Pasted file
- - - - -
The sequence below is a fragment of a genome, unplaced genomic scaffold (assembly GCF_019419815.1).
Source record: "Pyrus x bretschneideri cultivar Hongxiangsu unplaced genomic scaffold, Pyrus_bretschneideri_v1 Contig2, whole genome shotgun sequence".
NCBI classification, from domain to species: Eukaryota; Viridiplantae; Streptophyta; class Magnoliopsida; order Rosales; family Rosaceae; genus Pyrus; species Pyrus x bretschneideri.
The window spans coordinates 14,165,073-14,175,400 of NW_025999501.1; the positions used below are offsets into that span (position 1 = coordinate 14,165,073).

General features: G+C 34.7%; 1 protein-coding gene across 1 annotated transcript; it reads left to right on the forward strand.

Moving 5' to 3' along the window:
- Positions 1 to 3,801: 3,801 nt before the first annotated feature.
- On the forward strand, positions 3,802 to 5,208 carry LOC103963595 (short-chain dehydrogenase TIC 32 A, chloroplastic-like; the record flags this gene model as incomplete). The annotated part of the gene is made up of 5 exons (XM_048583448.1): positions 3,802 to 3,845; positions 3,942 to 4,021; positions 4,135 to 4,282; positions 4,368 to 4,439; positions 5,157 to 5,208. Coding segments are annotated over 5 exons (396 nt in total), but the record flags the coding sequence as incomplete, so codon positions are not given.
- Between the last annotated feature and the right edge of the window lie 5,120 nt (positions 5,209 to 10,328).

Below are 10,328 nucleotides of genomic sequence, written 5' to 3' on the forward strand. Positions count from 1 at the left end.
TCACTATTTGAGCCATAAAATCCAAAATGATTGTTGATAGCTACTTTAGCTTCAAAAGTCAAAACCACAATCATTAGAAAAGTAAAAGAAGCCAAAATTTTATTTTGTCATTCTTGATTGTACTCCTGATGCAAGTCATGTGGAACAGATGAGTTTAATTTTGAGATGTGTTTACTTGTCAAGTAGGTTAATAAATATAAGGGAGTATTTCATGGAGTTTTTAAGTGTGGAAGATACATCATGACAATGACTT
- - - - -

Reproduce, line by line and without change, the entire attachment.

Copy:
The sequence below is a fragment of a genome, unplaced genomic scaffold (assembly GCF_019419815.1).
Source record: "Pyrus x bretschneideri cultivar Hongxiangsu unplaced genomic scaffold, Pyrus_bretschneideri_v1 Contig2, whole genome shotgun sequence".
NCBI classification, from domain to species: Eukaryota; Viridiplantae; Streptophyta; class Magnoliopsida; order Rosales; family Rosaceae; genus Pyrus; species Pyrus x bretschneideri.
The window spans coordinates 14,165,073-14,175,400 of NW_025999501.1; the positions used below are offsets into that span (position 1 = coordinate 14,165,073).

General features: G+C 34.7%; 1 protein-coding gene across 1 annotated transcript; it reads left to right on the forward strand.

Moving 5' to 3' along the window:
- Positions 1 to 3,801: 3,801 nt before the first annotated feature.
- On the forward strand, positions 3,802 to 5,208 carry LOC103963595 (short-chain dehydrogenase TIC 32 A, chloroplastic-like; the record flags this gene model as incomplete). The annotated part of the gene is made up of 5 exons (XM_048583448.1): positions 3,802 to 3,845; positions 3,942 to 4,021; positions 4,135 to 4,282; positions 4,368 to 4,439; positions 5,157 to 5,208. Coding segments are annotated over 5 exons (396 nt in total), but the record flags the coding sequence as incomplete, so codon positions are not given.
- Between the last annotated feature and the right edge of the window lie 5,120 nt (positions 5,209 to 10,328).

Below are 10,328 nucleotides of genomic sequence, written 5' to 3' on the forward strand. Positions count from 1 at the left end.
TCACTATTTGAGCCATAAAATCCAAAATGATTGTTGATAGCTACTTTAGCTTCAAAAGTCAAAACCACAATCATTAGAAAAGTAAAAGAAGCCAAAATTTTATTTTGTCATTCTTGATTGTACTCCTGATGCAAGTCATGTGGAACAGATGAGTTTAATTTTGAGATGTGTTTACTTGTCAAGTAGGTTAATAAATATAAGGGAGTATTTCATGGAGTTTTTAAGTGTGGAAGATACATCATGACAATGACTT